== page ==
Ask around at baby group and you’ll be hard pushed to find a mum who isn’t a bit scared by the thought of going back to work. “It can be incredibly emotional leaving your baby,” says Gillian Nissim, founder of www.workingmums.co.uk. “Some mums feel guilty about it and others feel less confident about being in an office since having a baby.”
If you’re about to head back to the working world, don’t panic just yet. With a little planning, it can be a breeze for all involved.
Will job prospects for women suffer or is 20 weeks’ fully paid maternity leave a valuable idea?
The week before…
Do a dry run
It’s important to settle yourself, your partner and tot into the new routine before you head back. “Do a day as you would when you’re back at work, from minor details like what you have for breakfast to dropping your baby off,” suggests Antonia Chitty, author of Family Friendly Working (www.familyfriendly working.co.uk).“This will reassure you that you can manage your working week, and show you that your baby will be fine too.”
“It’s also a good idea to practise your route a few times, double checking your train times or any road works that might slow you down on your first day,” says Gillian.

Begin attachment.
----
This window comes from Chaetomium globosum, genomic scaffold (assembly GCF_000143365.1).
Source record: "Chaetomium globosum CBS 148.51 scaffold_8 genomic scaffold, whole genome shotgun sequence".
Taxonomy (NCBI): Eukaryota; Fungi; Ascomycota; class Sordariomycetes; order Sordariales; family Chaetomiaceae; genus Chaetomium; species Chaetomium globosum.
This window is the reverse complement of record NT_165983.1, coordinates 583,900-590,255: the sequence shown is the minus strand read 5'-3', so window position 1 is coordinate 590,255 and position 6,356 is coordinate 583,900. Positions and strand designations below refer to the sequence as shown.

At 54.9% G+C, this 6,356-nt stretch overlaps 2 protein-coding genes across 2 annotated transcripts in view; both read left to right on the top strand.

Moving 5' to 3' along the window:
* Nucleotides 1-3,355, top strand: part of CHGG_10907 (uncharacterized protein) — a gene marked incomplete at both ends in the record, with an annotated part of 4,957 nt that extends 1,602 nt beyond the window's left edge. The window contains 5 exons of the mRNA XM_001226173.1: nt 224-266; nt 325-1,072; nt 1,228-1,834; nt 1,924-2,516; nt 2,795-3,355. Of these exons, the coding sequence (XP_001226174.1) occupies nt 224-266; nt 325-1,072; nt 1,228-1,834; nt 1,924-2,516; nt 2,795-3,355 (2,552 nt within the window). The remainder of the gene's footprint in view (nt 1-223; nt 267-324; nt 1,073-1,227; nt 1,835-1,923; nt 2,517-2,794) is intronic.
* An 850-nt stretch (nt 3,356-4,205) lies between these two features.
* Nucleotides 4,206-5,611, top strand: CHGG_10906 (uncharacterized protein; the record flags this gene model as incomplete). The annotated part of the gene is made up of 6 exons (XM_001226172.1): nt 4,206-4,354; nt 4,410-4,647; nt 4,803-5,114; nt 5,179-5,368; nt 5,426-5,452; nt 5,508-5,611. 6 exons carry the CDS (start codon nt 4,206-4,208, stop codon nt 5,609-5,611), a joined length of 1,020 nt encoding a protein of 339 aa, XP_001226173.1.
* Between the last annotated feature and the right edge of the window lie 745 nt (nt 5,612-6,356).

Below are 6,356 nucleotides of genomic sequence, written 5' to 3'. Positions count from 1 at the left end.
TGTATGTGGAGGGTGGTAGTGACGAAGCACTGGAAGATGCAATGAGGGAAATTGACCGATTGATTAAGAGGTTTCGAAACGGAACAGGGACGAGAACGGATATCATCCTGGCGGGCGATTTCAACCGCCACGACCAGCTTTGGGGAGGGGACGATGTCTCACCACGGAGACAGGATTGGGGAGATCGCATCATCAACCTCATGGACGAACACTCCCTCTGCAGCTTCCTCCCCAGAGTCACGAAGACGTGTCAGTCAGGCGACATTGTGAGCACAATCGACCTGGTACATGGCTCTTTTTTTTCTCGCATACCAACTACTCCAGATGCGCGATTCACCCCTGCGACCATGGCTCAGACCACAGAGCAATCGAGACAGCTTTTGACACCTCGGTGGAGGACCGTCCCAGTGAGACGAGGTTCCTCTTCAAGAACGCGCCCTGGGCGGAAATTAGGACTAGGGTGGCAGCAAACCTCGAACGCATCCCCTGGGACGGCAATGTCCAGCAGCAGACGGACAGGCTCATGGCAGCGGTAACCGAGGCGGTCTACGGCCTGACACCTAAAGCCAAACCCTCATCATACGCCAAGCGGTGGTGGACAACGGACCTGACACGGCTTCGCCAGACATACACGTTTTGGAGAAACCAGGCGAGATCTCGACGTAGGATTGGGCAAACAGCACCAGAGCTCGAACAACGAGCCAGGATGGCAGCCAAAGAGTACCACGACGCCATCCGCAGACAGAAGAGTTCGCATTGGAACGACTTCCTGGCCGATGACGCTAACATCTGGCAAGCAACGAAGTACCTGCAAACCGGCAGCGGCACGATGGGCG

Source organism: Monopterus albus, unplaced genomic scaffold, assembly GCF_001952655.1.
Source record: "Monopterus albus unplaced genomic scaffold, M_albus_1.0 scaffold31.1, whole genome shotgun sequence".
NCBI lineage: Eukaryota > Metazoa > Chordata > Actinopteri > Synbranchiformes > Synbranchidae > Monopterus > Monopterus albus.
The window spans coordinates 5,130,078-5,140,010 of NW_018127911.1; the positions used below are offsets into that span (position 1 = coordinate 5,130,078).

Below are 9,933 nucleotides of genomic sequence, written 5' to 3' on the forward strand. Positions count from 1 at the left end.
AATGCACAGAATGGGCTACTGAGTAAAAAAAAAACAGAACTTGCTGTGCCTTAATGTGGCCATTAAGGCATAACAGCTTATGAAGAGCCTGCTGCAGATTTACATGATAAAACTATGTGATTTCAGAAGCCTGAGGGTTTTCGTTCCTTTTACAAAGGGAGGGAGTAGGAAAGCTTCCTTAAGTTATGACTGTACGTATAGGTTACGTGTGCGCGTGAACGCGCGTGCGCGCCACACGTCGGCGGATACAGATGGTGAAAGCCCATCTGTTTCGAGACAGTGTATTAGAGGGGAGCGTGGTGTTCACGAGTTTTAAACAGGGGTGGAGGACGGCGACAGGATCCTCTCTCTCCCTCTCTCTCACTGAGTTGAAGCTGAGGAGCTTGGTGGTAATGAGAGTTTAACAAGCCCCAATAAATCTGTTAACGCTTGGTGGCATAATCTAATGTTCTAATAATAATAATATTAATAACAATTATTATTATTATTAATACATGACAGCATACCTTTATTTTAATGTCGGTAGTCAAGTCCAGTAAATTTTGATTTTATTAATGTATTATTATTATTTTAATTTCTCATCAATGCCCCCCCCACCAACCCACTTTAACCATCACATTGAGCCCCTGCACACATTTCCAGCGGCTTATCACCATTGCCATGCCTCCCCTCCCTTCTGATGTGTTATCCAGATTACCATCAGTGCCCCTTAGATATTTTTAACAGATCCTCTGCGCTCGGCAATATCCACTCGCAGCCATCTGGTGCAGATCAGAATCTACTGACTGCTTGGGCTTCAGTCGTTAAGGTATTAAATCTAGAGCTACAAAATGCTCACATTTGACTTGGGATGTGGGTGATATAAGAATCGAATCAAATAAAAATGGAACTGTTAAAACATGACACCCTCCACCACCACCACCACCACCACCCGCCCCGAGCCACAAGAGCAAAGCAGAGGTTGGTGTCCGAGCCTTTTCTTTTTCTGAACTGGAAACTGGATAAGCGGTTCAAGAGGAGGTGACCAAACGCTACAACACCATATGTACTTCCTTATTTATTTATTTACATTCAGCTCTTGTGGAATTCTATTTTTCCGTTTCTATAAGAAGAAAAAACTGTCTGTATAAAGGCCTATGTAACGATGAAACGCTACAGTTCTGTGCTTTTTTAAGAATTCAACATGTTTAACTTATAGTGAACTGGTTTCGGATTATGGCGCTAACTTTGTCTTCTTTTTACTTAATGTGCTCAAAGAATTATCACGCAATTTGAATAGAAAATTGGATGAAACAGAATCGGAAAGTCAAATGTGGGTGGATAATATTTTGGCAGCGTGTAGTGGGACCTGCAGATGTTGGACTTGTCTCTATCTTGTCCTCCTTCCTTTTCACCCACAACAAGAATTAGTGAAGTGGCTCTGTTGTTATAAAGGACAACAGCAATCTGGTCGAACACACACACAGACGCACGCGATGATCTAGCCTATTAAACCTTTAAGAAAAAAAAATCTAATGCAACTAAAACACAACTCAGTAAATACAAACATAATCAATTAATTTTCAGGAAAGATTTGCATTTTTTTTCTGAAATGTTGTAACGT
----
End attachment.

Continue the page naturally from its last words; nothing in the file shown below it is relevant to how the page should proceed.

“While sorting your baby out might be at the forefront of your mind before you start back, it’s also important to make time for yourself in your last few days,” says Antonia. “Hit the high street to stock up on a new work wardrobe. Since you were last in the world of 9 to 5, your figure might have altered so you’ll want something that fits and that you’re comfortable in.” Your boobs, in particular, will have changed shape if you’ve been breastfeeding or expressing milk, so it’s worth being measured for a new bra.
Share the night shift
If you’re normally the one that gets up in the night for your baby as dad has a day job, it’s time to start sharing. Before you go back, get your partner to do a few of the 2am feeds and changes so your baby gets used to seeing him during the night.
Plan for illness
Have a contingency plan ready in case your baby or childminder is sick. The last thing you want on top of a poorly child is the added stress of not knowing who can look after her in a crisis. “Call on fellow mums if you can, and ask any that aren’t going back to work if they could be your emergency cover,” suggests Antonia. “In return, make yourself available to help them at weekends, or offer to babysit once a month to say thanks.”